Hello Docker!

02/11/2018

This post is about working with containers and python web applications. But first, a little bit on containers and their use in a development ecosystem. Docker is a technology that provides abstraction and automation at an operating system level offering reusability, automation control, version control, per review, and testing capabilities.
This virtualization of bare-bones operating systems into containers enables a micro-services model where all the units of work are divided into separate units of work, facilitating scalability, relability and testing. In essence, docker containers allows developers to be accountable for programming features without having to worry about machine dependencies.

The following code blocks gives a walk-through on building a dockerized web app, the hello world of docker.

First create a new directory called “hello_docker” to contain our webserver. Then inside the hello_docker directory create a another directory creatively named “app.” Inside the app directory, create a file called hellodocker.py with the following contents.

from flask import Flask
app = Flask(__name__)
@app.route('/')
def hello_world():
 return 'Hello World!\n'
if __name__ == '__main__':
 app.run(debug=True, host='0.0.0.0')

 

This web server will run off a docker container so lets create a dockerfile that will be used to create our docker image. In the hello_docker directory create a file called Dockerfile with the following contents.

FROM python:3.4
RUN pip install Flask==0.10.1
WORKDIR /app
COPY app /app
CMD ["python", "hellodocker.py"]

 

Dockerfiles contain a set of instructions for docker to create an image to specifications. The first line pulls the python 3 image as a base installation and installs flask, the next lines copy the code from our directory to the image on build and runs the server.

Next to build the sample app run in the terminal,

cd hello_docker
docker build -t hello_docker .
docker run -d -p 5000:5000 hello_docker

 

Docker run with flags -d -p run the app in the background and forward port 5000 in the container to port 5000 on the host. The command should output a hash confirming a successful execution.

Screen Shot 2018-02-11 at 6.41.17 PM

Our docker image is now built and running! To test the application run the following command verifying the message “Hello Docker!”:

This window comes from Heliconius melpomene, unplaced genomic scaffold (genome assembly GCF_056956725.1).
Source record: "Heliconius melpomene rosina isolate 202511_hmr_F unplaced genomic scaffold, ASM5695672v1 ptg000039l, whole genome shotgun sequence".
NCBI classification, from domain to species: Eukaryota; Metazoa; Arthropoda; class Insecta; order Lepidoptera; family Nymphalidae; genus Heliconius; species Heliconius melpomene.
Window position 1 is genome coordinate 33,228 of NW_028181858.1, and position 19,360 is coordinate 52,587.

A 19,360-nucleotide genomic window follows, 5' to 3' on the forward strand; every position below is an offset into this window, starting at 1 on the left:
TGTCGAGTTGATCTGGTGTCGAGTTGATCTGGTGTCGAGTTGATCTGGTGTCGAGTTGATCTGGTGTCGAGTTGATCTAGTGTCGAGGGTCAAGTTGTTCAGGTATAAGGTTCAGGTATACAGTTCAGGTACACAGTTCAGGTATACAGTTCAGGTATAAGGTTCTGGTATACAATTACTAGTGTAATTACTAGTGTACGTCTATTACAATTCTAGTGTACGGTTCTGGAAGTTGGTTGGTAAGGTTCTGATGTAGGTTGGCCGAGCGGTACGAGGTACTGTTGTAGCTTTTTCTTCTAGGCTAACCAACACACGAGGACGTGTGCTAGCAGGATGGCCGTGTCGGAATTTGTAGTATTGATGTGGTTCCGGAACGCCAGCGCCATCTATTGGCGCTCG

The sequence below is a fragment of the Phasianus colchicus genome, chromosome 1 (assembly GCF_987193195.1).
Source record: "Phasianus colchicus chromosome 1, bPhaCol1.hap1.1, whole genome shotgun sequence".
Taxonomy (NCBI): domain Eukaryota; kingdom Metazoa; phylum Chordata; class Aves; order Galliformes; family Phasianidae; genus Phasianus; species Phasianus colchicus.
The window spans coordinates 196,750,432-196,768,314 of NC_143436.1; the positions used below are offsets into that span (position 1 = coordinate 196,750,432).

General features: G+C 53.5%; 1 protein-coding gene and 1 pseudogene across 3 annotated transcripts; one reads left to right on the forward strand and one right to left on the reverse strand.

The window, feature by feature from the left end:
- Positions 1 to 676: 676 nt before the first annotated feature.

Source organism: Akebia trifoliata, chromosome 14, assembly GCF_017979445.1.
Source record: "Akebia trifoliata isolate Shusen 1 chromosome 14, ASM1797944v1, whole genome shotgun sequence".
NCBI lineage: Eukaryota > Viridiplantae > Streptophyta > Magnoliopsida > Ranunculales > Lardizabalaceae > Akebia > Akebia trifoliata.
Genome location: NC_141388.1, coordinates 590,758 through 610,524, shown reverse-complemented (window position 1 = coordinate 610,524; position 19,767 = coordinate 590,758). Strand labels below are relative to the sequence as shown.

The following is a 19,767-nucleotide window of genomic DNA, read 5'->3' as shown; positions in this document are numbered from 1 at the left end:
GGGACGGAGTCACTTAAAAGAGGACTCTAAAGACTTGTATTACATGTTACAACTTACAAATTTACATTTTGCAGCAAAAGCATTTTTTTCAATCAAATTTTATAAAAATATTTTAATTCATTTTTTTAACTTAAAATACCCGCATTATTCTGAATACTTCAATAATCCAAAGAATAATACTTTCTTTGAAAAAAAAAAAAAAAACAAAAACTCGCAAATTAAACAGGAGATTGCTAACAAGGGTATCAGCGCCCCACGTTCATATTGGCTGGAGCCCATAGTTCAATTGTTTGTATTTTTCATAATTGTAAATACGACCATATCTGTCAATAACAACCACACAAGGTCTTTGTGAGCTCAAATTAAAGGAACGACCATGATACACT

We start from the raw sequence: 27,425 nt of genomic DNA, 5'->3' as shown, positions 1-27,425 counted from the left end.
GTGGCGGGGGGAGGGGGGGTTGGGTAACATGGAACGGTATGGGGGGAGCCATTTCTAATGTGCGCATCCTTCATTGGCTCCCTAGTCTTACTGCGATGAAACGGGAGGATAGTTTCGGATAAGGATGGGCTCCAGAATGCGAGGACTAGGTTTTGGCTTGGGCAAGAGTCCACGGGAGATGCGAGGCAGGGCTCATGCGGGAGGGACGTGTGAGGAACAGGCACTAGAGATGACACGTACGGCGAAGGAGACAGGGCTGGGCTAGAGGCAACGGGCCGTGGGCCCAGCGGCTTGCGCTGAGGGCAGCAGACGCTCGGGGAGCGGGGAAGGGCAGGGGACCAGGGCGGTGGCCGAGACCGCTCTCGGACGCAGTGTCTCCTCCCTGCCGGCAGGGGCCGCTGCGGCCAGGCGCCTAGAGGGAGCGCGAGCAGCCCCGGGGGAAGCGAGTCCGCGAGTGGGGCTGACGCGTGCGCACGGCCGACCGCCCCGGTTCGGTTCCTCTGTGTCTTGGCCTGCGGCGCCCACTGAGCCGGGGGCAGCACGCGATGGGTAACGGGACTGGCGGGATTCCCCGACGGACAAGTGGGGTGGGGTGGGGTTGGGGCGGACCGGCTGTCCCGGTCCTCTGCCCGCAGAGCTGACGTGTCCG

curl $(docker-machine ip default):5000
Hello Docker!

 

This walkthrough barely scratched the surface of  some of dockers capabilities so if you are interested in experimenting with docker I’ve listed a few links to get started with.

https://aws.amazon.com/what-are-containers/

https://www.docker.com/

https://docs.docker.com/

https://docs.docker.com/registry/#alternatives

https://hub.docker.com/

Here are a few more helpful cmds.

#To see your all docker containers
docker ps -a

#to see your running docker containers
docker ps

#to see your docker images
docker images

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Python Operating System Calls

12/13/2017

Python’s lightweight dynamic interface is proven excellent for networking, data scraping and gui generating tasks. Python’s powerful and possibly overlooked os module enables you to take a dynamic approach to operating system programming. With python you can read or write to and from files across different areas on your hard drive and interface with the cmd line simply utilizing a few lines of code. This becomes useful in managing dependencies and project states.

First import sys and os

# lister.py
import sys, os

Then we will create a new method lets call it lister which will take an argument root to create our directory tree. The for loop will iterate through each directory containing files and os.walk() will generate a list of directories either top-down or bottom-up. This will print each directory to the command line console encapsulated by braces.

def lister(root):
....for (thisdir, subshere, fileshere) in os.walk(root):
........print('[' + thisdir + ']')

Each directory at its root yields a tuple containing three variables: dirpath, dirnames, filenames. These variables make up a tree-like data structure (where *  represents many).

                                                        Screen Shot 2017-12-13 at 2.06.33 PM.png

The nested for loop iterates through all the files contained by the directory.

........for fname in fileshere:
............path = os.path.join(thisdir, fname)
............print(path)

The path is collected and concatenated with the filename and then printed to the console.

if __name__ == '__main__':
....lister(sys.argv[1])

When lister.py is run the root directory must be called with the root directory to pass as an argument so sys knows where to begin the os walk.

Screen Shot 2017-12-13 at 2.13.26 PM

The resulting output might be similar to the stream below.

Screen Shot 2017-12-13 at 2.12.33 PM.png

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